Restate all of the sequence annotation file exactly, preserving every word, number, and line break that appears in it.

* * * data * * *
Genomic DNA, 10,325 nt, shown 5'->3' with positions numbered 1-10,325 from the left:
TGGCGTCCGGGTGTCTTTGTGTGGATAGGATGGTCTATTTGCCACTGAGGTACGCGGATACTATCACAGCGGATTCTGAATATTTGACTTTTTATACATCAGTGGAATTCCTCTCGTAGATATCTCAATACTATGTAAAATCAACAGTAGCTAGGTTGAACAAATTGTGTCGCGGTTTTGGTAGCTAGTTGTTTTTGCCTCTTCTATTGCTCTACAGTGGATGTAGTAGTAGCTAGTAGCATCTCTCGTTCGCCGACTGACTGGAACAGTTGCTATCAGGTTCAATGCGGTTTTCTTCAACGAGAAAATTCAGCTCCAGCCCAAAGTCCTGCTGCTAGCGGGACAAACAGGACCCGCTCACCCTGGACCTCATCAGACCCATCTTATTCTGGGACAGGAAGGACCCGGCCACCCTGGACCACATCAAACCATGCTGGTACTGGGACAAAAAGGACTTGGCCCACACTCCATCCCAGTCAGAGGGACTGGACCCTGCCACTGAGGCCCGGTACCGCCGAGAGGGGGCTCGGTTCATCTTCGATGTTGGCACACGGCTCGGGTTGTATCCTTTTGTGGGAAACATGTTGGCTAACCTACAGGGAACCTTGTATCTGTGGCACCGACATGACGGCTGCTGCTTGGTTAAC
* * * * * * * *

Genomic DNA, 10,325 nt, shown 5'->3' with positions numbered 1-10,325 from the left:
TGGCGTCCGGGTGTCTTTGTGTGGATAGGATGGTCTATTTGCCACTGAGGTACGCGGATACTATCACAGCGGATTCTGAATATTTGACTTTTTATACATCAGTGGAATTCCTCTCGTAGATATCTCAATACTATGTAAAATCAACAGTAGCTAGGTTGAACAAATTGTGTCGCGGTTTTGGTAGCTAGTTGTTTTTGCCTCTTCTATTGCTCTACAGTGGATGTAGTAGTAGCTAGTAGCATCTCTCGTTCGCCGACTGACTGGAACAGTTGCTATCAGGTTCAATGCGGTTTTCTTCAACGAGAAAATTCAGCTCCAGCCCAAAGTCCTGCTGCTAGCGGGACAAACAGGACCCGCTCACCCTGGACCTCATCAGACCCATCTTATTCTGGGACAGGAAGGACCCGGCCACCCTGGACCACATCAAACCATGCTGGTACTGGGACAAAAAGGACTTGGCCCACACTCCATCCCAGTCAGAGGGACTGGACCCTGCCACTGAGGCCCGGTACCGCCGAGAGGGGGCTCGGTTCATCTTCGATGTTGGCACACGGCTCGGGTTGTATCCTTTTGTGGGAAACATGTTGGCTAACCTACAGGGAACCTTGTATCTGTGGCACCGACATGACGGCTGCTGCTTGGTTAAC